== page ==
• Switching yard control computerr

  • General discussion about railroad operations, related facilities, maps, and other resources.
General discussion about railroad operations, related facilities, maps, and other resources.

Moderator: Robert Paniagua

  by abacus
Looking for info about a unique control system for a switching yard. I think this would have been in the 1950s, possibly mid-continent.

A standard switching yard with a hump. As cars coasted downhill they’d be switched to end on a track for cars with a common destination.

What was unique was the computer control system. It was digital but ferociously non-electronic. A command word consisted of eight balls, each either steel or glass. The word was assembled to designate the outgoing track on which a car was to end up. The balls of the word were allowed to fall through parallel glass tubes. Coils were wound around the tubes; a set of coils corresponded to each of the sorting track switches in the yard. As the balls fell and passed through the coils, steel balls
generated electromagnetic pulses; glass balls did not. So the eight-bit command word triggered control signals to the track switches.

This system, though you might be skeptical, really was in regular service...
Given the racket it made it was labelled, of course, 'Hailstorm.'


  by David Benton
A binary system . say glass balls zero , metal balls one .
it is fascinating to see that the binary system was in widespread use , before computers came along , and made it so much easier .
I once saw a exhibition on early mechanical control systems . alot of them were based on punched cards . hole = 0 , no hole = 1 for e.g . some machinery , like sewing machines were very complex , but all based on this system .
  by abacus
Hi David,

Glad to see your post. The early history has quite a few tales of ingenious kind of off-beat designs...I guess you know the early 19 cen Jacquard looms used punched hole systems...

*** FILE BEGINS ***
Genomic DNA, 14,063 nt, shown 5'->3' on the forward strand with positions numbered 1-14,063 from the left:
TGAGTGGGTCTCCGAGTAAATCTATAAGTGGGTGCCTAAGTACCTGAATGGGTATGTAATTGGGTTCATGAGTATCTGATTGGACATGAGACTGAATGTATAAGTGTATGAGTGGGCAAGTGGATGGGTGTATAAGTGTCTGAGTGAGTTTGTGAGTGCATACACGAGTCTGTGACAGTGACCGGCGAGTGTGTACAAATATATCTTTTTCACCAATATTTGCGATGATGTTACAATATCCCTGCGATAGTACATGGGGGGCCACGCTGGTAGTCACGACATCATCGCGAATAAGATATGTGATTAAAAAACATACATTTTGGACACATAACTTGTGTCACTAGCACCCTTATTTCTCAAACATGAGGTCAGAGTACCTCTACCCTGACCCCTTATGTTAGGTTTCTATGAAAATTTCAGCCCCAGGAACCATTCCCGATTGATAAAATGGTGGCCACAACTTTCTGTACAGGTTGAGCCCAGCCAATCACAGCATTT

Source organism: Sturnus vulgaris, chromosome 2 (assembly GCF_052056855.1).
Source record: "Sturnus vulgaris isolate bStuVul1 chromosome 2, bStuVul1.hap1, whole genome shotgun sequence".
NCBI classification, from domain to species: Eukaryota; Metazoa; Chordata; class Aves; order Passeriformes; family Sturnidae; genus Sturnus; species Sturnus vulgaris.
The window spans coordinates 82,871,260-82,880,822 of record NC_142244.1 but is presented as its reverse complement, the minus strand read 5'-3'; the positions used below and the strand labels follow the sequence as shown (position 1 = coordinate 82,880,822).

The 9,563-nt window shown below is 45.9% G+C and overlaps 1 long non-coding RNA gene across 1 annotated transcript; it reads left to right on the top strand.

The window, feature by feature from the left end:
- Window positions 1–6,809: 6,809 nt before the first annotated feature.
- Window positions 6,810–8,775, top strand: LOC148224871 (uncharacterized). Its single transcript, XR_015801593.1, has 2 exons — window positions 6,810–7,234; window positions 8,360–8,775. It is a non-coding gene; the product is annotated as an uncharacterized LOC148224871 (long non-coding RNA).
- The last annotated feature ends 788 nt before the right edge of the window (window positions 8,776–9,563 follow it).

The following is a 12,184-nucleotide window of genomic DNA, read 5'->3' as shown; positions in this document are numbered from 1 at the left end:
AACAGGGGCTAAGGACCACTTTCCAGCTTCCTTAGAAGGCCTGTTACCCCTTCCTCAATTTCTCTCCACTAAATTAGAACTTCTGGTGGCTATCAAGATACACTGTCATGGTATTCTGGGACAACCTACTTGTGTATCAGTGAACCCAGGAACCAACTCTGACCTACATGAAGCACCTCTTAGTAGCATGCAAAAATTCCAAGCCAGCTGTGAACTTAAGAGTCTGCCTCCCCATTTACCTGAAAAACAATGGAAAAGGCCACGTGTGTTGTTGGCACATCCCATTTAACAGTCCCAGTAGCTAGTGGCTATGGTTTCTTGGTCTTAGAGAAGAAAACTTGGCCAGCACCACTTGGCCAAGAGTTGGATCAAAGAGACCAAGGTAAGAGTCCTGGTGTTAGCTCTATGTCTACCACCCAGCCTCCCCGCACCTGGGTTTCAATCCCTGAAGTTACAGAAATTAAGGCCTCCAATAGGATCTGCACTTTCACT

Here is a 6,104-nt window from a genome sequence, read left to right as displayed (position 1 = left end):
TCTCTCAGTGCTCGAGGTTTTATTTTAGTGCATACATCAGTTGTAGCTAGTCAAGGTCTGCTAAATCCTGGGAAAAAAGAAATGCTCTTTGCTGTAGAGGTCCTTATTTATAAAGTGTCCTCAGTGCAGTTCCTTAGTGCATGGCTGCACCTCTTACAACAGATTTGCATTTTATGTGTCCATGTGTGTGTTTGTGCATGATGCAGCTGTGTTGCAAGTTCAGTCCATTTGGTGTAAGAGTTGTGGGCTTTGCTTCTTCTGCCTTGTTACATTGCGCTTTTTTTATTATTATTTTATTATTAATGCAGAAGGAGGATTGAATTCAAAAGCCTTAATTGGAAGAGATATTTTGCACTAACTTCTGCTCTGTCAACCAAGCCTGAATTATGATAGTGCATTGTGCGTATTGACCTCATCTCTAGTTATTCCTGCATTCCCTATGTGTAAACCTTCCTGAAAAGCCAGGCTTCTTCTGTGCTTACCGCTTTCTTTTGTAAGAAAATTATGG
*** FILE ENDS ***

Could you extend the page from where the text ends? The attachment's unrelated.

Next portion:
But did you know that New Zealand is prominent in one story?


[Monetary National Income Automatic Computer] was created in 1949 by William Phillips [1914-1975] to model the national economic processes of the United Kingdom. At the time Phillips was a student at the London School of Economics [LSE], The MONIAC was an analogue computer which used hydraulics to model the workings of an economy. The MONIAC name may have been suggested by an association of money and ENIAC, an early electronic digital computer.The device was also known as the FINANCEPHALOGRAPH, or as the Phillips Hydraulic Computer.

Phillips scrounged a variety of materials to create his prototype computer, including bits and pieces from war surplus such as parts from old Lancaster bombers. The first MONIAC was created in his landlady’s garage in Croydon at a cost of £400.

Phillips first demonstrated the MONIAC to a number of leading economists at the LSE in 1949. It was very well received and Phillips was soon offered a teaching position at the LSE.

...A MONIAC was donated to the New Zealand Institute of Economic Research in Wellington, New Zealand. This machine formed part of the New Zealand Exhibition at the Venice Biennale in 2003. The MONIAC was set to model the New Zealand economy.

The wikipedia entry has more details...